In the last episode we saw the vampire children kind of going into full action now. Can you tell us how much—what factor will they play in the future episodes?
Corey: Well, the feelers are the formidable part of the Strigoi Army. They’re fast, they can crawl on walls, and they play an important part of the master’s arsenal going forward the rest of the season.
What about Eph’s alcoholism? Can we expect to see that affecting how he handles the whole situation? Will that play a big role?
Corey: Yeah, definitely. He does not sober up the rest of the season. He was never the best fighter in the world; but, no, he’s a little easier and a little bit more handicapped.
Has your life changed much since the big hit movie [referring to Ant-Man] came out? Are you recognized more?
Corey: You know, I have not noticed a big difference. I was pretty recognizable before and was stopped pretty often. The one thing that I was sort of bracing myself for was that children would be stopping me and that would sort of be another level of, sort of, intensity, but I think children don’t quite…they’re not expecting to see people from movies walking around.
I remember growing up, my elementary school was on the same block as Christopher Reeve’s apartment. I remember very vividly seeing him, you know, we were a group and seeing him walking down the street and you know, everybody just is going crazy that there was Superman. Then occasionally he would have like a disguise he would put on. He had glasses and I think he even put on a fake beard or something, because you know, that you had Superman living on the same block as an elementary school could be a real problem. So I was sort of expecting the worst, but that doesn’t seem to be my problem.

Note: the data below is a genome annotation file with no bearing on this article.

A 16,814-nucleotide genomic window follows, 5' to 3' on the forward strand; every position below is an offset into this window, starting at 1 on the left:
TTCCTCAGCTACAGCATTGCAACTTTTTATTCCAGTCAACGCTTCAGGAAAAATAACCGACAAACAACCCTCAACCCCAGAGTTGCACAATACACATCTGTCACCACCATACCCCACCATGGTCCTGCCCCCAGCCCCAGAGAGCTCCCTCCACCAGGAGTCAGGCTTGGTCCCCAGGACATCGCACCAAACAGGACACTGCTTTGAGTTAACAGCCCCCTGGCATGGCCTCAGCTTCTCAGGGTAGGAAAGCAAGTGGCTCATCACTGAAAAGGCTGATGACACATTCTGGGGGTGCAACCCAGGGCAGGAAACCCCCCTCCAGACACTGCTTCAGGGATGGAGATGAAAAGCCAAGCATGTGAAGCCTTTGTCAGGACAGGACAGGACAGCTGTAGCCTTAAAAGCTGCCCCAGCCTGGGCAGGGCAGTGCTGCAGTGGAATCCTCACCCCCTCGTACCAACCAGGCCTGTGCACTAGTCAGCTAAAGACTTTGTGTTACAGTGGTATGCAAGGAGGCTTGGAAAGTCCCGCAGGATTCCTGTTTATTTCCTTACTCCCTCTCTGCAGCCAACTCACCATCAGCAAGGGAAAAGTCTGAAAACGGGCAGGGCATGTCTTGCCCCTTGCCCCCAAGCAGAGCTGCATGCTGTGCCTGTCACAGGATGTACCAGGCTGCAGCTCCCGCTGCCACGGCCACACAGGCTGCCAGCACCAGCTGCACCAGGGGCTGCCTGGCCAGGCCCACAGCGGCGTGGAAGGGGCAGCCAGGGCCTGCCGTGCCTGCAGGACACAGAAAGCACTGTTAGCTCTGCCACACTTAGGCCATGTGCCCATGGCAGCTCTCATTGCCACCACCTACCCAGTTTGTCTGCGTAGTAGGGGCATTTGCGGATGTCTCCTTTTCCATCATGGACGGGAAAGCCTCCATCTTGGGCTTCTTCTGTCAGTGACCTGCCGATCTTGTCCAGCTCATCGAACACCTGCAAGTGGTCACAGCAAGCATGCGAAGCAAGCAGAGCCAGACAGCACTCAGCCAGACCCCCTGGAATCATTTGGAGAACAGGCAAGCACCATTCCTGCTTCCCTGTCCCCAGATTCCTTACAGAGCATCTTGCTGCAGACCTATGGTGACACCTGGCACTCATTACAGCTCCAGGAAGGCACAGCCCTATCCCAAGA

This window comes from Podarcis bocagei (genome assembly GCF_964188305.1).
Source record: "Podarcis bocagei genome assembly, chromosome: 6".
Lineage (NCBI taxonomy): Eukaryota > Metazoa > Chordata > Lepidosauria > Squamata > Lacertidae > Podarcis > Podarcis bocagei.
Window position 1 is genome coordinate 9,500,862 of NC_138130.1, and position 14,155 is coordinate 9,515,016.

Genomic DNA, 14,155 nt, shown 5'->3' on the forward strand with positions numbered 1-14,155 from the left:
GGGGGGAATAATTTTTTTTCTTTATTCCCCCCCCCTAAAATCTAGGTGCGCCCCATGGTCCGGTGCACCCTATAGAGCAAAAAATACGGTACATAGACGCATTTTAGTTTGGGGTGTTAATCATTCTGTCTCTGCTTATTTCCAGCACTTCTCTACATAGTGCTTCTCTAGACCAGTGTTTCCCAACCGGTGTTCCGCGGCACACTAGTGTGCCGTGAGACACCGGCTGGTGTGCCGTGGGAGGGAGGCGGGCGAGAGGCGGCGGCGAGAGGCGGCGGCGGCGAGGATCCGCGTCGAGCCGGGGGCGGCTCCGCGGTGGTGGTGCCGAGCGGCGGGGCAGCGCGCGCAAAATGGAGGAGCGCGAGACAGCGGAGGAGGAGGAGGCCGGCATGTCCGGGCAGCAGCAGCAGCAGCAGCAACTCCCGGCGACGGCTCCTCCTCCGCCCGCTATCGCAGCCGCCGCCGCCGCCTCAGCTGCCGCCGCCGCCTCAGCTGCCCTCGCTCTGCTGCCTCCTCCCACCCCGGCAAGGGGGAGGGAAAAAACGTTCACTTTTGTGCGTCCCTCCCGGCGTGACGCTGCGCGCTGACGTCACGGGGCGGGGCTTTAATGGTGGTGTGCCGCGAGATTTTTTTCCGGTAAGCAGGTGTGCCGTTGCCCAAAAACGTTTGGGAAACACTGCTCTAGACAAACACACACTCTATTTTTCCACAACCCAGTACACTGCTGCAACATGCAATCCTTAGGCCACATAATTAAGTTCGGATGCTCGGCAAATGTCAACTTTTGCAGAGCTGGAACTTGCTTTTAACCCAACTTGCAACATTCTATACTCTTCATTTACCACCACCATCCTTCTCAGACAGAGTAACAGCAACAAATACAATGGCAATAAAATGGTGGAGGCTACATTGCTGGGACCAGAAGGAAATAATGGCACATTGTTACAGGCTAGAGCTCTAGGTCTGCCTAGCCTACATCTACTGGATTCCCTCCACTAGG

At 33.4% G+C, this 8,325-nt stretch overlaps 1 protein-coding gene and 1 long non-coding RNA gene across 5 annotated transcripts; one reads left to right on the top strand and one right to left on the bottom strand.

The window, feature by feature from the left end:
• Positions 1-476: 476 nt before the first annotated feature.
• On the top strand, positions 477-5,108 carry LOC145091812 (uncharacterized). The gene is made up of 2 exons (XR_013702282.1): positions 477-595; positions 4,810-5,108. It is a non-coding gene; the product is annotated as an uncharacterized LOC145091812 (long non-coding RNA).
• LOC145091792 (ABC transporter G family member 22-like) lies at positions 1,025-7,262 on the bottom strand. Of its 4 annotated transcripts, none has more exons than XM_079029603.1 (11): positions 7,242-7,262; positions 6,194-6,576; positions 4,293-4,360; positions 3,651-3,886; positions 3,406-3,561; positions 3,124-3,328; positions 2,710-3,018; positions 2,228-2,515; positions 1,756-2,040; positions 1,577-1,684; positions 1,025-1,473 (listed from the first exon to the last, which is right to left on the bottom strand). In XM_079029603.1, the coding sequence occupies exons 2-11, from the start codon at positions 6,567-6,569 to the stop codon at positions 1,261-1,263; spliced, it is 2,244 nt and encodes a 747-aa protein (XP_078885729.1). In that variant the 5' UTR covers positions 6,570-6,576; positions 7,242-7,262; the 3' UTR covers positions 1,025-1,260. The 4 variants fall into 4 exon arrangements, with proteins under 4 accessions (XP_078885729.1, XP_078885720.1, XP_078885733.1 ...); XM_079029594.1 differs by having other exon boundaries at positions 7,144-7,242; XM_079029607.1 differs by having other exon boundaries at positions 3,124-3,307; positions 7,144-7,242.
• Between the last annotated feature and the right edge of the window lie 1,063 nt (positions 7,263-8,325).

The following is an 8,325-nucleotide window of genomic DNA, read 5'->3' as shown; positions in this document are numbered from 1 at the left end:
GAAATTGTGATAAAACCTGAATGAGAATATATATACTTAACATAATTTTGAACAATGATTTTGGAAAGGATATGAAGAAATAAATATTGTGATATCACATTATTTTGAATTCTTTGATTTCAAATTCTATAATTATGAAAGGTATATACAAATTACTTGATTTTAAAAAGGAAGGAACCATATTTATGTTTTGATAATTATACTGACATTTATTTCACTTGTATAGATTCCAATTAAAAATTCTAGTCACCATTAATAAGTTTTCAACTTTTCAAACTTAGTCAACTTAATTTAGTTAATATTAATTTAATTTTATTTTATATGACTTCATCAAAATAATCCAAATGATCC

There’s a lot of great makeup and special effects and everything in the show. Can you talk about working with them, and also was there anything that’s ever really grossed you out?
Corey: This season there were a few things…in the beginning in the first season, there was like a bashed-in head and a couple bashed-in heads and the autopsy. In this season there seems to be a little bit of, at least from my feelings, this is my exposure to it, a little bit of a break from that.
Just in terms of my exposure to the makeup, it’s sort of a daily—it’s an amazing thing to see on a daily basis. You come in at 6:00 in the morning on a Monday and the makeup people have been there for hours already churning out this army of vampires who all have their own unique, you know, level of transformation and different degrees of turning into vampires. It’s really an incredible level of artistry and industry. It’s really a bit of a conveyor belt, but every vampire is sort of a bespoke job.